Today is the feast of St. Moses, of the Old Testament. The Roman Martyrology has an entry for him, which I am reproducing here with a translation:
1. Commemoratio sancti Moysis, prophetae, quem Deus elegit, ut populum in AEgypto oppressum liberaret et in terram promissionis adduceret; cui etiam in monte Sina sese revelavit dicens: "Ego sum qui sum", atque legem proposuit, quae vitam populi electi regeret. Ille servus Dei in monte Nebo terra Moab coram terra promissionis plenus dierum obiit.
The commemoration of Holy Moses, the prophet, who God chose in order that he would liberate the people oppressed in Egypt and lead them into the promised land; the one to whom [God] revealed Himself on Mount Sinai, saying: "I AM WHO AM" and laid down the law, which would govern the life of the chosen people. Full of days, this servant of God died on Mount Nebo in the land of Moab in sight of the land of promise.
The Father’s of the Church devoted great reflection on the figure of Moses, one of the very few whom Augustine points to with the super rare word "theologus". He was central to their understanding of the OT in relation to the NT and how the Law functioned in the economy of salvation. Moses was a "type" or foreshadowing of Christ. As a result they sought a positive interpretation of this titanic figure, as well as the Law connected to him, in their polemics with Gnostics, Marcionites and Manichaeans. They were careful not to let him overshadow Christ, however. Thus, they focused on him as a prefiguring of Christ and the Law as being intended for all peoples (in some way) and not just for the Jews.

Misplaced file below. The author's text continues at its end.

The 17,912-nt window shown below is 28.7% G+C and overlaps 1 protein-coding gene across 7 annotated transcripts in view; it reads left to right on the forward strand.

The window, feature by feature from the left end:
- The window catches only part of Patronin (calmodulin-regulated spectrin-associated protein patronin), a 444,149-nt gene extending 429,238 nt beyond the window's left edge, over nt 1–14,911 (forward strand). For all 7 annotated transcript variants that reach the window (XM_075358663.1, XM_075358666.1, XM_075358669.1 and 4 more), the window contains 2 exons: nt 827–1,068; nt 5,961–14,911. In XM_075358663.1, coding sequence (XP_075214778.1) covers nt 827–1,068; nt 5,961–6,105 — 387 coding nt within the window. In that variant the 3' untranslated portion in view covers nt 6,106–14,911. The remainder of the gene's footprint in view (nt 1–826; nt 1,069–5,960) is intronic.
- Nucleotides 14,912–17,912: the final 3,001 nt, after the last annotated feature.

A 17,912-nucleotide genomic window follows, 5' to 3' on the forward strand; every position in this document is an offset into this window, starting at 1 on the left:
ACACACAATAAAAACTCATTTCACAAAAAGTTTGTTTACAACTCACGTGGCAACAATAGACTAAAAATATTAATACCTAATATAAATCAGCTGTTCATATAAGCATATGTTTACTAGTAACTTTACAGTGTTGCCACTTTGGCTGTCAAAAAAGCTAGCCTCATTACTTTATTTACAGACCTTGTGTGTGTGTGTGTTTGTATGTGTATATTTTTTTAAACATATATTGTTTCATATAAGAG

As well as being a "type" of Christ, Moses was also, for the Fathers, a type of every believer. This is a theme of Gregory of Nyssa’s Life of Moses.
Examples from the Fathers about Moses are too numerous for me to be comprehensive, but we can maybe see a few bits during the course of the day. Here is a bit from Basil of Caesarea, "the Great" (Exegetic Homilies 1.1):
He who hated the pomp of royalty returned to the lowly state of his own race. He preferred to suffer affliction with the people of God rather than to have the fleeting enjoyment of sin. He who, possessing naturally a love of justice, on one occasion even before the government of the people was entrusted to him was seen inflicting on the wicked punishment to the extent of death because of his natural hatred of villainy. He was banished by those to whom he had been a benefactor. He gladly left the uproar of the Egyptians and went to Ethiopia and, spending there all his time apart from others, devoted himself for forty years to the contemplation of creation.